Emmanuel Macron’s announcement happened in a particular global context. The climate change crisis particularly threatens the Global South countries, including island states. Thus, the Barbados Prime Minister, Mia Mottley, has led an initiative to finance climate action since COP26. The “Bridge Initiative” focuses on facilitating access to global financing for the countries most vulnerable to climate change. The funding allows them to respond better to climate challenges.
Macron’s announcement aligns with the Bridgetown Initiative. However, the Paris Summit will deliberate on financing issues beyond the climate question, including the fight against poverty. The Covid-19 pandemic, the Ukrainian conflict, and the accompanying consequences have massively shrunk the budgetary and fiscal space for many countries, including Africa. This has affected their ability to finance citizens’ access to basic social needs and services. Consequently, the UNDP observed a human development decline in nine out of ten countries globally in 2022. The fall has mainly come from increased poverty levels and a drop in life expectancy.
AfDB president Dr Akinwumi Adesina will moderate a roundtable discussion about the Alliance for Green Infrastructure in Africa at the Summit for New Global Financing Pact. Seven heads of state will join Akinwumi Adesina. Islamic Development Bank Chairman Muhammad Al Jasser and the European Investment Bank President, Werner Hoyer, will also attend.
The Alliance represents a program by the African Union Commission, the AfDB, and Africa50 with other partners. The platform allows African nations to partner with the private sector to raise $500 million in early-stage combined finance capital. This will catalyze up to $10 billion in green and climate-resilient programs and projects. Its eventual goal is to hasten a transition to net-zero emissions by Africa and for Africa.
The event will promote AGIA as an influential platform. AGIA could accelerate and scale funding Africa’s transformational climate-resilient and greener infrastructure projects to attract new financiers and partners. It will also provide a progress update on the Alliance’s activities since its launch at COP27. The June 22-23 Summit for a New Global Financing Pact is one to anticipate. Many of the deliberations and expected outcomes will no doubt benefit the majority of African nations.
With six round tables, 30 branded events and 50 parallel events and deliberations, there will be a final declaration and communique. Leaders have registered their participation, including the President of Mozambique, Filipe Nyusi, Prime Minister of Barbados, Olaf Scholz, Luis Inacio, the President of Brazil, Lula Da Silva, Germany Chancellor Mia Mottley, Chinese Premier Li Qiang, and US Treasury Secretary Janet Yellen.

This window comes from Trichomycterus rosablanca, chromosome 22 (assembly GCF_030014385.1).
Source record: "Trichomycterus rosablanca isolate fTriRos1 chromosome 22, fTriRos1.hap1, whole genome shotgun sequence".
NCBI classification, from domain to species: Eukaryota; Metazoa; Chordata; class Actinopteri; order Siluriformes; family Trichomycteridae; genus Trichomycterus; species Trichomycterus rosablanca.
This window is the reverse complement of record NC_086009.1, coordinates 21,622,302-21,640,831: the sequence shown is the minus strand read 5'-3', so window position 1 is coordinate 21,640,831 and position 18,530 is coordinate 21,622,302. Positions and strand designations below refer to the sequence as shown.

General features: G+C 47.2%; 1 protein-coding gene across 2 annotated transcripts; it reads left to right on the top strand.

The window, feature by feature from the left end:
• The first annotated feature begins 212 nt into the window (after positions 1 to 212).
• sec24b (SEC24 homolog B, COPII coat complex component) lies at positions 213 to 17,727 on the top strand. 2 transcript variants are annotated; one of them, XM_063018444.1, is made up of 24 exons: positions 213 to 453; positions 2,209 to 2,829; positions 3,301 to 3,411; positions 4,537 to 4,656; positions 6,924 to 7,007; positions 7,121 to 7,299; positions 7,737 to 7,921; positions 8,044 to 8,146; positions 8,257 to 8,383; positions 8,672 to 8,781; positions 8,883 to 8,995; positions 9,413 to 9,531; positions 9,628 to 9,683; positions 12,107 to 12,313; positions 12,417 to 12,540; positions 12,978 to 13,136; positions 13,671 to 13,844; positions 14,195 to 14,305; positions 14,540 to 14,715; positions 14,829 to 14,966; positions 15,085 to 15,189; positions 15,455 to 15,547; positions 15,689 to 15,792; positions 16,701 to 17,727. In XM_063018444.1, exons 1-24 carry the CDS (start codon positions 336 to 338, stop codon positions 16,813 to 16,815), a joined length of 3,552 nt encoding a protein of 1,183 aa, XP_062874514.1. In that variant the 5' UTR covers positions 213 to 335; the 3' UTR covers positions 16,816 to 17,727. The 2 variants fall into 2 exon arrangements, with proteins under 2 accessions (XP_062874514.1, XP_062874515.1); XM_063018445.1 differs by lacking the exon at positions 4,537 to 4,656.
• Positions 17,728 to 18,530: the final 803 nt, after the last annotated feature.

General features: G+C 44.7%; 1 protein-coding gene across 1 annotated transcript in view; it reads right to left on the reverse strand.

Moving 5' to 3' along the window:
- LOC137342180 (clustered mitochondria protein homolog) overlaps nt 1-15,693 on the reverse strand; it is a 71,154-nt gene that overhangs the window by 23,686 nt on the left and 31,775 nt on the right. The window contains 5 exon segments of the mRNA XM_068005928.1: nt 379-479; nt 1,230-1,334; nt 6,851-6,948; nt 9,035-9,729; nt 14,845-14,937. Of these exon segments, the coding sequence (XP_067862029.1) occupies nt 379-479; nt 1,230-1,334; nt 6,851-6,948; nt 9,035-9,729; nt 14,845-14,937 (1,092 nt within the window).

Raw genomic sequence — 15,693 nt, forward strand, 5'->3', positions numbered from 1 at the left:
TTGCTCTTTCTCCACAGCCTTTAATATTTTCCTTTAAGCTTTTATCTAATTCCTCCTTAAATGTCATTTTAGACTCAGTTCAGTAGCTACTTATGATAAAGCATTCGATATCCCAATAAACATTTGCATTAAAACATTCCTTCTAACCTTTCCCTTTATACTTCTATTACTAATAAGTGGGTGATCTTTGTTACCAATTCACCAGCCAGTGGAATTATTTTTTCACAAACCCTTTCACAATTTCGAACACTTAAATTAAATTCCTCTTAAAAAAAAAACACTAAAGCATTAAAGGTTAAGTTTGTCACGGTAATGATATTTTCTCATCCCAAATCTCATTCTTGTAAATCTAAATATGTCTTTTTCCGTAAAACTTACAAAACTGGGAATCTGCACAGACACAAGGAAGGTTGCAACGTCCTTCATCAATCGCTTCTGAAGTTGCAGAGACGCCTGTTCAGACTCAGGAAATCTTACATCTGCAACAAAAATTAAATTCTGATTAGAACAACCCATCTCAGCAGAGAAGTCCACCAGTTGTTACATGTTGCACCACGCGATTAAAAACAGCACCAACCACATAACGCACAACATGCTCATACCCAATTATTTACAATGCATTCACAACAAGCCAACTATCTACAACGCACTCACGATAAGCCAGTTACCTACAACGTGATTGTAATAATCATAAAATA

Several representatives of international organizations, activists, and philanthropists will also attend. They include AfDB President Akinwumi Adesina, Word Bank President Ajay Banga, UN Secretary-General Antonio Guterres, the European Commission President Ursula Von der Leyen, UN Goodwill Ambassador and activist Vanessa Nakate, co-founder of the Bill & Melinda Gates Foundation and philanthropist Melinda French Gates, among others.
A high-level international steering committee composed of states and international organizations oversees the Paris Summit preparations. It includes France, South Africa, Senegal, the United Arab Emirates, the United Kingdom, the United States, Germany, Barbados, Brazil, Japan, China, India, the United Nations Secretariat, the European Commission, the OECD, the World Bank and the International Monetary Fund.
Civil society campaigns: Ahead of the Summit for a New Global Financing Pact in Paris and the confines of multilateral development bank reforms, the Pandemic Action Network and 19 institutions from around the globe have issued a rallying call for the inclusion of pandemic debt relief clauses in new country lending agreements.
In summary, we expect the summit formulates proposals for innovative financing sources, particularly those from the multilateral development banks. This will ultimately benefit developing countries, including those in Africa. Further, the international institution’s interventions will effectively address and reduce or minimize the vulnerability of economic shocks due to global instability from the pandemic and Russia-Ukraine crisis. We equally expect some reforms in the global financial infrastructure to create a just, sustainable and equitable world.